Did you do your homework before opening up your online grocery store?
I am sure, You did!
However, I wonder, If the following things were part of your homework or not.
Did you try to put yourself in your customers’ shoes and think from their perspective?
You got to be an Empathetic Seller in this era.
Did you think of the questions that might pop up in the user’s head to consider buying groceries online?
Let me list down some questions for you. By the way these questions are not made up in my mind. I actually asked a 100 people across the globe about their online grocery shopping experience.
My first question: “Do you buy groceries online? I also asked these people about things they like/dislike about online grocers they buy from. Here are some of the interesting things they shared with me.
“Yes, Aditi! We order groceries once every week from Tesco. We are on their monthly delivery subscription and pay 3.50 pounds per month. We receive our order within 24 hours in a mutually agreed time slot of 1 hour. We are happy with their service.” …….Says, Virendra, Manchester, United Kingdom.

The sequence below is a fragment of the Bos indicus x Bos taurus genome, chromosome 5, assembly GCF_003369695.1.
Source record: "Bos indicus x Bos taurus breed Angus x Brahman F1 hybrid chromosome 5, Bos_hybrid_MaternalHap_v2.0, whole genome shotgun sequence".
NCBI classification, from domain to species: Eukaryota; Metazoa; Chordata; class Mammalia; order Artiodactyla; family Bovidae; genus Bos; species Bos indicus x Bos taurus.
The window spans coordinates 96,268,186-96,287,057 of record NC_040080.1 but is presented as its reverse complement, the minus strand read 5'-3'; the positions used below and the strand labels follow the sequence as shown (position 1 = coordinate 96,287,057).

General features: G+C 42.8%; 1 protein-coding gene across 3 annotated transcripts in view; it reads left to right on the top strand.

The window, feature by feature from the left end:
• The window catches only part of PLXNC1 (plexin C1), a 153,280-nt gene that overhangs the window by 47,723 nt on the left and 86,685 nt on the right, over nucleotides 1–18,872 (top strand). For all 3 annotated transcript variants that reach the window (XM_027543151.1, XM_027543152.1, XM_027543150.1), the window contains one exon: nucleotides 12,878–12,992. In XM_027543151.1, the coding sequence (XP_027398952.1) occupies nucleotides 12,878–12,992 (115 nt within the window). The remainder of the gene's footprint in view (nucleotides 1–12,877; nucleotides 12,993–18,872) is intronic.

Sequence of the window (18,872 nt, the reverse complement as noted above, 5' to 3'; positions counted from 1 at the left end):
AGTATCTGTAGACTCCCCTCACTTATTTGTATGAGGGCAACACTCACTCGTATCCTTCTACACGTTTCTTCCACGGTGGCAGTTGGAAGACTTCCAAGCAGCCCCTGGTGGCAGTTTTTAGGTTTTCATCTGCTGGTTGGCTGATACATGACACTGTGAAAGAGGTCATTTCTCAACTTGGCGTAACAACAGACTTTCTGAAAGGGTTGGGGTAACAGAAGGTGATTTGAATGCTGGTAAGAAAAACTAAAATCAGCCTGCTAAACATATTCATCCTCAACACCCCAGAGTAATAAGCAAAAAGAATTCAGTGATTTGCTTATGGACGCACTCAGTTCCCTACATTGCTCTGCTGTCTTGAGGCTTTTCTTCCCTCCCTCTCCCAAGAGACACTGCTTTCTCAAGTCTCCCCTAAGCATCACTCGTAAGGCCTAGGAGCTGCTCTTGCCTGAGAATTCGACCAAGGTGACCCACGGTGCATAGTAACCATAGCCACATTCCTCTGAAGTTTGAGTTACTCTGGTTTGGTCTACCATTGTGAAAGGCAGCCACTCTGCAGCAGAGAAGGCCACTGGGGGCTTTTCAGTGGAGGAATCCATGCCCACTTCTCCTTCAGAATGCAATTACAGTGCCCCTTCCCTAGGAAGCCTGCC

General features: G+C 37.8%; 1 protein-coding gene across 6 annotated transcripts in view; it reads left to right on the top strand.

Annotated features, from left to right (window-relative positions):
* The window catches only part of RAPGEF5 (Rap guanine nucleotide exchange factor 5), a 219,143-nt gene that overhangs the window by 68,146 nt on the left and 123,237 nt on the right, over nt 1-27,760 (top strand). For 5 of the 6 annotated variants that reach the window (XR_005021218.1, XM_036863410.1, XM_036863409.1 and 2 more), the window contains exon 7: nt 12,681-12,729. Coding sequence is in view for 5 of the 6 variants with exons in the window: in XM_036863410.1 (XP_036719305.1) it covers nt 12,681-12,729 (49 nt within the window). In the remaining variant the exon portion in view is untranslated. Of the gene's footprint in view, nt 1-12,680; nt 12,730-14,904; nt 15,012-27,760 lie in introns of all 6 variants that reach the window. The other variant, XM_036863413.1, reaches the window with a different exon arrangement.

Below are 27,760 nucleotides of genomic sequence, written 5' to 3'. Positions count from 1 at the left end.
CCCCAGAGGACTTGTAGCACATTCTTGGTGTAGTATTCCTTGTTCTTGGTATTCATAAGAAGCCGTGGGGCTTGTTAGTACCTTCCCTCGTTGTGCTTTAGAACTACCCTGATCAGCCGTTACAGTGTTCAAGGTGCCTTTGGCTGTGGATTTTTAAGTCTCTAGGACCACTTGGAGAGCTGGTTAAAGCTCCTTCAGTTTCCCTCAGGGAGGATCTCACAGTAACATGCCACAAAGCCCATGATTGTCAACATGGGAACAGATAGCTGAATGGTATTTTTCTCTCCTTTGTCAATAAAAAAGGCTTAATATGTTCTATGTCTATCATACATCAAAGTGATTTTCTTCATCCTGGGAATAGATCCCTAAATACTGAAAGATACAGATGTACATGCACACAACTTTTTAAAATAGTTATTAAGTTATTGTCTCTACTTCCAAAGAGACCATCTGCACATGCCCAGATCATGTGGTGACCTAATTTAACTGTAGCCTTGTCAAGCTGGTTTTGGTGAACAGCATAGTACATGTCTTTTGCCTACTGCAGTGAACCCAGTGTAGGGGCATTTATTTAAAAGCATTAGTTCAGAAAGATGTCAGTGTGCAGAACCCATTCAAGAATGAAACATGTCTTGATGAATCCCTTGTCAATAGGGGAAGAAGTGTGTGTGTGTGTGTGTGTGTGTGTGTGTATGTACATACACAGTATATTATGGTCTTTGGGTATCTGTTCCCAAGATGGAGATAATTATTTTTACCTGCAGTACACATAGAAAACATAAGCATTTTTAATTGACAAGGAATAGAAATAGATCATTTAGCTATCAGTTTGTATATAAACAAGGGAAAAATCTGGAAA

“Yes, Aditi from RedMart only ….Tried a few Indian grocers like Shivsagar, etc. but was disappointed by the quality of stuff so stopped from those”……….Says, Meera, Singapore.
“Yes, dear! I buy from BigBasket and Grofers. The best part about Bigbasket is veggies are super fresh, don’t get spoiled even after a week of sitting in the fridge. And if at all I do not like the quality of veggie they take it back without asking any question. I have also observed that Grofers does not have most of the brands I use. However, Bigbasket carries them all. Just that Grofers is comparatively cheaper for some products.” …… Says Lavanya, Bengaluru, India.
“Yes, Aditi all the time! BigBasket is my favorite” … Says Priyamvada, Bengaluru, India.
“No Aditi, I don’t! I don’t trust online vendors. I like to go to a grocery store and choose the kitchen supplies myself as I am passionate about cooking. Also, the grocery store is just 2 minutes’ drive from my house. It doesn’t take too long for me. Also, we live a little far from the city so I don’t think many vendors deliver groceries here. Besides, I have only seen a few singles buying groceries online who have absolutely clear idea of what they want to buy and can easily order online. However for families, I feel requirements are different, sometimes you would want to look at the new varieties or available offers, or by looking at things in the store you would get reminded of what you want to buy?.” …….. Says Paula, Melbourne, Australia.
“No Aditi! Big Stores like Coles and Woolworths have delivery options on their websites but the delivery charges in Australia are very high. We prefer visiting the store to buy our supplies. The best part is, we directly go to farms to buy our fruits #FarmFresh.”…… Says, Pramod, Perth, Australia.